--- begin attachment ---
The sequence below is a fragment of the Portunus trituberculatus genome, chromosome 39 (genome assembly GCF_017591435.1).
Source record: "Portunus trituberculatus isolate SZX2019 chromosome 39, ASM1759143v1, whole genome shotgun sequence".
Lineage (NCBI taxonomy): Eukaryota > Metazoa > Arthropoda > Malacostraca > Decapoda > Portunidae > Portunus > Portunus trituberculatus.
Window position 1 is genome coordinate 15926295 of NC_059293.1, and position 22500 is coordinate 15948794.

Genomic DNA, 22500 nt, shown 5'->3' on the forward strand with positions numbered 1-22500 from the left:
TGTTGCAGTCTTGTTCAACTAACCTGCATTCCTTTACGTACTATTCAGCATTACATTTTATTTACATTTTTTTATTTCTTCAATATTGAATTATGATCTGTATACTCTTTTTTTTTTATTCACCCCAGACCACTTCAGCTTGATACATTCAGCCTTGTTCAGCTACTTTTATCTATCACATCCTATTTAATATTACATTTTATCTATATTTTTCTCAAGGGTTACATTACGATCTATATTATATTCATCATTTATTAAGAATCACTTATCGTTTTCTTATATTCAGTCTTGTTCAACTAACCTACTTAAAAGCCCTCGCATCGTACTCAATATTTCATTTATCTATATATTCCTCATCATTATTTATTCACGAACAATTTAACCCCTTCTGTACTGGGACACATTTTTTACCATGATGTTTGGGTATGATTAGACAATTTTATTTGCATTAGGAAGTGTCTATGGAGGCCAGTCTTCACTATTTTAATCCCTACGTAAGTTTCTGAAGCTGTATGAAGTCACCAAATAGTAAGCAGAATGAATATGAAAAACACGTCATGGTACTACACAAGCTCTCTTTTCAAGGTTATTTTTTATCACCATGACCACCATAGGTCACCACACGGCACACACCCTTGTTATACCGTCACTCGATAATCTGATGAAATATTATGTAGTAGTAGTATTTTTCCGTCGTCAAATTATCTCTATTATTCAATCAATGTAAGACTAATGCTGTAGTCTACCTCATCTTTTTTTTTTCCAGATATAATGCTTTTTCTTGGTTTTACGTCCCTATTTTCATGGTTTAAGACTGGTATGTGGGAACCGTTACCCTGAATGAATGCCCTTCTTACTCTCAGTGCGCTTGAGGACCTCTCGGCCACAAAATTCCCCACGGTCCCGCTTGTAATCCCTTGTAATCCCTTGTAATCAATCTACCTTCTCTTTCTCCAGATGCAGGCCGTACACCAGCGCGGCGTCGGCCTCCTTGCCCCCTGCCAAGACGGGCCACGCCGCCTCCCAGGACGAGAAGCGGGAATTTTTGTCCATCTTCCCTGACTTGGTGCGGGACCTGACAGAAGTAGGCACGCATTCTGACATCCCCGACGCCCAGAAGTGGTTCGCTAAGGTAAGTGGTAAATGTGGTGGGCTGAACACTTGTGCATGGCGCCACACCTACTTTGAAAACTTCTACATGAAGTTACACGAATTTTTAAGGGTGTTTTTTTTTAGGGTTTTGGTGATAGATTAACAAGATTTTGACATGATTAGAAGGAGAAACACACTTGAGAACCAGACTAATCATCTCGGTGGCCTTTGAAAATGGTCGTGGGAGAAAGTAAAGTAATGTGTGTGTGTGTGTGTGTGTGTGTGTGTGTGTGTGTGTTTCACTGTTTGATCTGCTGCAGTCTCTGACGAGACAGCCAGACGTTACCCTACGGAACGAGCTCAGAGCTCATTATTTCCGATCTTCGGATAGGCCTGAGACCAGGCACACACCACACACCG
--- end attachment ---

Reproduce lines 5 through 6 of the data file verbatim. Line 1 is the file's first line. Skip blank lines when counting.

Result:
Genomic DNA, 22500 nt, shown 5'->3' on the forward strand with positions numbered 1-22500 from the left:
TGTTGCAGTCTTGTTCAACTAACCTGCATTCCTTTACGTACTATTCAGCATTACATTTTATTTACATTTTTTTATTTCTTCAATATTGAATTATGATCTGTATACTCTTTTTTTTTTATTCACCCCAGACCACTTCAGCTTGATACATTCAGCCTTGTTCAGCTACTTTTATCTATCACATCCTATTTAATATTACATTTTATCTATATTTTTCTCAAGGGTTACATTACGATCTATATTATATTCATCATTTATTAAGAATCACTTATCGTTTTCTTATATTCAGTCTTGTTCAACTAACCTACTTAAAAGCCCTCGCATCGTACTCAATATTTCATTTATCTATATATTCCTCATCATTATTTATTCACGAACAATTTAACCCCTTCTGTACTGGGACACATTTTTTACCATGATGTTTGGGTATGATTAGACAATTTTATTTGCATTAGGAAGTGTCTATGGAGGCCAGTCTTCACTATTTTAATCCCTACGTAAGTTTCTGAAGCTGTATGAAGTCACCAAATAGTAAGCAGAATGAATATGAAAAACACGTCATGGTACTACACAAGCTCTCTTTTCAAGGTTATTTTTTATCACCATGACCACCATAGGTCACCACACGGCACACACCCTTGTTATACCGTCACTCGATAATCTGATGAAATATTATGTAGTAGTAGTATTTTTCCGTCGTCAAATTATCTCTATTATTCAATCAATGTAAGACTAATGCTGTAGTCTACCTCATCTTTTTTTTTTCCAGATATAATGCTTTTTCTTGGTTTTACGTCCCTATTTTCATGGTTTAAGACTGGTATGTGGGAACCGTTACCCTGAATGAATGCCCTTCTTACTCTCAGTGCGCTTGAGGACCTCTCGGCCACAAAATTCCCCACGGTCCCGCTTGTAATCCCTTGTAATCCCTTGTAATCAATCTACCTTCTCTTTCTCCAGATGCAGGCCGTACACCAGCGCGGCGTCGGCCTCCTTGCCCCCTGCCAAGACGGGCCACGCCGCCTCCCAGGACGAGAAGCGGGAATTTTTGTCCATCTTCCCTGACTTGGTGCGGGACCTGACAGAAGTAGGCACGCATTCTGACATCCCCGACGCCCAGAAGTGGTTCGCTAAGGTAAGTGGTAAATGTGGTGGGCTGAACACTTGTGCATGGCGCCACACCTACTTTGAAAACTTCTACATGAAGTTACACGAATTTTTAAGGGTGTTTTTTTTTAGGGTTTTGGTGATAGATTAACAAGATTTTGACATGATTAGAAGGAGAAACACACTTGAGAACCAGACTAATCATCTCGGTGGCCTTTGAAAATGGTCGTGGGAGAAAGTAAAGTAATGTGTGTGTGTGTGTGTGTGTGTGTGTGTGTGTGTGTGTTTCACTGTTTGATCTGCTGCAGTCTCTGACGAGACAGCCAGACGTTACCCTACGGAACGAGCTCAGAGCTCATTATTTCCGATCTTCGGATAGGCCTGAGACCAGGCACACACCACACACCG